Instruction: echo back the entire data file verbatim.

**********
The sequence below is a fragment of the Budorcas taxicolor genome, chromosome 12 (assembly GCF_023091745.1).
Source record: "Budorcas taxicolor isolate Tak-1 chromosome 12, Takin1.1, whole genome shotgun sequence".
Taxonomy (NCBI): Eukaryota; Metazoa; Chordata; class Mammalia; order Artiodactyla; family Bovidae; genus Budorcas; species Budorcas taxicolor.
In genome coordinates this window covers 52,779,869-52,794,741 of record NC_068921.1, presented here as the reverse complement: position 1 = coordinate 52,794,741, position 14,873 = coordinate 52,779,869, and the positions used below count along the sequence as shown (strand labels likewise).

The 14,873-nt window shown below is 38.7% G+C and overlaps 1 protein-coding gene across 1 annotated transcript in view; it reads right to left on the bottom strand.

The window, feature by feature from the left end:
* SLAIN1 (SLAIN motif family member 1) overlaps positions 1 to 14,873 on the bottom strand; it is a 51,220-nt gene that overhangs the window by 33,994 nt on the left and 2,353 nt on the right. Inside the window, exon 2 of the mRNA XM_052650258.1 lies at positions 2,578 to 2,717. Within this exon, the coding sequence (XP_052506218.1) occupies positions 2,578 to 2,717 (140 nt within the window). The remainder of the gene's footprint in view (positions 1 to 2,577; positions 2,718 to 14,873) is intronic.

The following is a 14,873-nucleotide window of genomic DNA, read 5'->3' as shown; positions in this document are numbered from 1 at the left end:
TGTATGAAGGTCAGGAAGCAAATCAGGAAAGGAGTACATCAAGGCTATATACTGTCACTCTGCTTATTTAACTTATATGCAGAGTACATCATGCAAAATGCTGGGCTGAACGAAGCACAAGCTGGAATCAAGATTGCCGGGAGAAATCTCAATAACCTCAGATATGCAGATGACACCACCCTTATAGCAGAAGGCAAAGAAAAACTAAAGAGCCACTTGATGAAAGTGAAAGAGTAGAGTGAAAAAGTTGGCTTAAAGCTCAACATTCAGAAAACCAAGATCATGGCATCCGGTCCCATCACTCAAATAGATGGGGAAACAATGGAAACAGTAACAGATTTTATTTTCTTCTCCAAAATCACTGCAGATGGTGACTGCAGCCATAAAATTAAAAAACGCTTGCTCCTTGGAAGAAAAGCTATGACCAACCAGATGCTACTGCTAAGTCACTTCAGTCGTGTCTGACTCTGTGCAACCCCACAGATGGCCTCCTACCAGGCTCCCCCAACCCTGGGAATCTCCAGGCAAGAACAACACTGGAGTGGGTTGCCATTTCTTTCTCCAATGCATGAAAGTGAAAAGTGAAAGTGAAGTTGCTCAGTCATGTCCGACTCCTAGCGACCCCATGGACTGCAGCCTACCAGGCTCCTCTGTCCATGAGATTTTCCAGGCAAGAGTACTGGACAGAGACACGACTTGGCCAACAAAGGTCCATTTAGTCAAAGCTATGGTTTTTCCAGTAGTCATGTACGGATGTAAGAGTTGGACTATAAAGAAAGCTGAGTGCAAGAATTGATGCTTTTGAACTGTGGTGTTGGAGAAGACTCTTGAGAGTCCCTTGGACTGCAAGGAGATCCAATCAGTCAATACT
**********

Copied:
The sequence below is a fragment of the Budorcas taxicolor genome, chromosome 12 (assembly GCF_023091745.1).
Source record: "Budorcas taxicolor isolate Tak-1 chromosome 12, Takin1.1, whole genome shotgun sequence".
Taxonomy (NCBI): Eukaryota; Metazoa; Chordata; class Mammalia; order Artiodactyla; family Bovidae; genus Budorcas; species Budorcas taxicolor.
In genome coordinates this window covers 52,779,869-52,794,741 of record NC_068921.1, presented here as the reverse complement: position 1 = coordinate 52,794,741, position 14,873 = coordinate 52,779,869, and the positions used below count along the sequence as shown (strand labels likewise).

The 14,873-nt window shown below is 38.7% G+C and overlaps 1 protein-coding gene across 1 annotated transcript in view; it reads right to left on the bottom strand.

The window, feature by feature from the left end:
* SLAIN1 (SLAIN motif family member 1) overlaps positions 1 to 14,873 on the bottom strand; it is a 51,220-nt gene that overhangs the window by 33,994 nt on the left and 2,353 nt on the right. Inside the window, exon 2 of the mRNA XM_052650258.1 lies at positions 2,578 to 2,717. Within this exon, the coding sequence (XP_052506218.1) occupies positions 2,578 to 2,717 (140 nt within the window). The remainder of the gene's footprint in view (positions 1 to 2,577; positions 2,718 to 14,873) is intronic.

The following is a 14,873-nucleotide window of genomic DNA, read 5'->3' as shown; positions in this document are numbered from 1 at the left end:
TGTATGAAGGTCAGGAAGCAAATCAGGAAAGGAGTACATCAAGGCTATATACTGTCACTCTGCTTATTTAACTTATATGCAGAGTACATCATGCAAAATGCTGGGCTGAACGAAGCACAAGCTGGAATCAAGATTGCCGGGAGAAATCTCAATAACCTCAGATATGCAGATGACACCACCCTTATAGCAGAAGGCAAAGAAAAACTAAAGAGCCACTTGATGAAAGTGAAAGAGTAGAGTGAAAAAGTTGGCTTAAAGCTCAACATTCAGAAAACCAAGATCATGGCATCCGGTCCCATCACTCAAATAGATGGGGAAACAATGGAAACAGTAACAGATTTTATTTTCTTCTCCAAAATCACTGCAGATGGTGACTGCAGCCATAAAATTAAAAAACGCTTGCTCCTTGGAAGAAAAGCTATGACCAACCAGATGCTACTGCTAAGTCACTTCAGTCGTGTCTGACTCTGTGCAACCCCACAGATGGCCTCCTACCAGGCTCCCCCAACCCTGGGAATCTCCAGGCAAGAACAACACTGGAGTGGGTTGCCATTTCTTTCTCCAATGCATGAAAGTGAAAAGTGAAAGTGAAGTTGCTCAGTCATGTCCGACTCCTAGCGACCCCATGGACTGCAGCCTACCAGGCTCCTCTGTCCATGAGATTTTCCAGGCAAGAGTACTGGACAGAGACACGACTTGGCCAACAAAGGTCCATTTAGTCAAAGCTATGGTTTTTCCAGTAGTCATGTACGGATGTAAGAGTTGGACTATAAAGAAAGCTGAGTGCAAGAATTGATGCTTTTGAACTGTGGTGTTGGAGAAGACTCTTGAGAGTCCCTTGGACTGCAAGGAGATCCAATCAGTCAATACT